3 hallmarks of aging can save you from cancer — here is how
A team of biologists at the San Diego-based Salk Institute claims in their recent study that as humans get older, the protective end caps of their chromosomes, called telomeres, start interacting with mitochondria.
This interaction further triggers inflammatory responses that promote the killing of cancer cells in the human body. Many of us don’t know this, but cancer is one of the biggest enemies of humanity, killing about ten million people every year across the globe.
Every sixth death in the world is because of cancer. The new research from Salk sheds light on a new kind of anti-cancer action in the human body, and therefore it has the potential to give rise to novel strategies for treating and preventing the disease.
Connecting aging with telomeres, chromosomes, and cancer
Telomeres are protective coverings found at the end of our chromosomes. They are made up of repetitious DNA sequences and prevent chromosome ends from sticking to each other or getting damaged. They also play important role in cell division, deciding the extent to which a cell can divide (with regard to its size).
Every time a cell undergoes division, the telomeres of the cell become shorter. As we age and cells keep on dividing, there comes a time when telomeres become so small that further cell division could damage the cell chromosomes. In this case, the cell eventually dies, and this process is known as “crisis.”
According to the researchers, the elimination of cells (which undergo crisis) from our body is called autophagy. This natural cell death and removal mechanism prevents the formation and occurrence of cancer in humans.
The researchers discovered that the interaction between telomeres and mitochondria triggers inflammatory immunity signals in the body similar to those that our immune system employs to fight viruses.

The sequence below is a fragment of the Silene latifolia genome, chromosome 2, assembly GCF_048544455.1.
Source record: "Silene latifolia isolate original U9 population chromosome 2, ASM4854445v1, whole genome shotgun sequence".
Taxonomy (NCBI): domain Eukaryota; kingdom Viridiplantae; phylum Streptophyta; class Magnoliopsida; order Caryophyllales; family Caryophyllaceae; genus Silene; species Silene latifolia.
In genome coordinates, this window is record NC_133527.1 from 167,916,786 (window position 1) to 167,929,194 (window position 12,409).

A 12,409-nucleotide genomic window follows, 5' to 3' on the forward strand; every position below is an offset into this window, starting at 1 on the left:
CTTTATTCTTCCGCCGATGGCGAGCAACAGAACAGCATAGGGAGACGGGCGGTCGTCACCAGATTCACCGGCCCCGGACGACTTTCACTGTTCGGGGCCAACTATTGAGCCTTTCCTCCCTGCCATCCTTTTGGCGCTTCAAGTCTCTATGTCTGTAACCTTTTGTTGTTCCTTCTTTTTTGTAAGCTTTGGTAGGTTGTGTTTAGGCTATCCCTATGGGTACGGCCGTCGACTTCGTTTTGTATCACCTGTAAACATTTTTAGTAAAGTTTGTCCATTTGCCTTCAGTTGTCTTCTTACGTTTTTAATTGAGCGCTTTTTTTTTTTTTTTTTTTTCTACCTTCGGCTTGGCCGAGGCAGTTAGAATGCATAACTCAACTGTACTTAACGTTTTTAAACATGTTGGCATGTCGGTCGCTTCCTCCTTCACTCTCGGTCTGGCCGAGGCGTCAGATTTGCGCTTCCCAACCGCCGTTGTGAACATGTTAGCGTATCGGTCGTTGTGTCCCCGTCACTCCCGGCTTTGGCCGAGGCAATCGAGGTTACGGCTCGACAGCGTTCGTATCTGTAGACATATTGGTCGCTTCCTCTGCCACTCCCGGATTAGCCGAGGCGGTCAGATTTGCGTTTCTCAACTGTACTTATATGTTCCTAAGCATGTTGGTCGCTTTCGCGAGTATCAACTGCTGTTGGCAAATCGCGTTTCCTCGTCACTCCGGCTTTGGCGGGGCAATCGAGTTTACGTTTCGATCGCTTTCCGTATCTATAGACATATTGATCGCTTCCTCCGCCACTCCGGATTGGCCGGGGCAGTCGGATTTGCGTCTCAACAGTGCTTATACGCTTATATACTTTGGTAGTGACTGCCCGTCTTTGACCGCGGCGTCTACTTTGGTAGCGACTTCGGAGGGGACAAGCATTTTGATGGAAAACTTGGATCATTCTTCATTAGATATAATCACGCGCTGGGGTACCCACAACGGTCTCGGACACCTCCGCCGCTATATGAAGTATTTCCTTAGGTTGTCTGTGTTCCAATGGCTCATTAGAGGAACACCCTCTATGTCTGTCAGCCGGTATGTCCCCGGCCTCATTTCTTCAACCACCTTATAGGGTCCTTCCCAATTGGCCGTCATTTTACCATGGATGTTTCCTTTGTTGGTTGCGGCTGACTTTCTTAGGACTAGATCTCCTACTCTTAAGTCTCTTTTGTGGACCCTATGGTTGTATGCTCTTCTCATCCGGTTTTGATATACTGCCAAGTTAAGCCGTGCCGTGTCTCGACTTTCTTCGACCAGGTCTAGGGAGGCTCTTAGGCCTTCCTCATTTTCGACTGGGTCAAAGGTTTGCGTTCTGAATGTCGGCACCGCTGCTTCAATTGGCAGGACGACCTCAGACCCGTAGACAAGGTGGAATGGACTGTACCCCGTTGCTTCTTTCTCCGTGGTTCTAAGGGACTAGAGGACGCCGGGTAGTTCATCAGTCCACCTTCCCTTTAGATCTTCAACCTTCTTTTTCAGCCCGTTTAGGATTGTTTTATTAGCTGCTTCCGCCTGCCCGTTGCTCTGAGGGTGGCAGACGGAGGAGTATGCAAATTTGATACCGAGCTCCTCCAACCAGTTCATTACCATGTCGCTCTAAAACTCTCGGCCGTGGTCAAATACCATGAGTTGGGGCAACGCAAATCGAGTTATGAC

They further explain that when telomeres of cell chromosomes become very short. They communicate with mitochondria and release RNA molecules which makes immune sensors (called MAVS and ZBP1) found on the outer surface of mitochondria active. These sensors initiate a series of inflammatory immune responses in the human body that eventually ends up killing any cancerous growth or activity.
“Our findings showing that stressed telomeres send an RNA message to mitochondria to cause inflammation highlights the need to study interactions between these hallmarks to fully understand aging and perhaps intervene to increase health span in humans,” said Gerald Shadel, co-senior author and professor at the Salk Institute.
Time to study the hallmarks of aging collectively
The researchers highlight that although many scientists have been studying the changes in telomeres, mitochondria, and inflammatory pathways of the human body with aging. They never noticed the role of these changes in preventing cancer because these factors are generally studied separately and not together.
“Telomeres, mitochondria, and inflammation are three hallmarks of aging that are most often studied in isolation,” said Professor Shadel. This is probably the first study that links all these hallmarks of aging.
Cancer is not something that happens suddenly, it is a result of many changes taking place in cells over time. Scientists already know many cancer-causing pathways, but it is important we also identify anti-cancer interactions like the one that happens between telomeres and mitochondria.
Such findings could help us develop better treatment therapies for this deadly disease that’s been haunting humanity for ages.
The study is published in the journal Nature.
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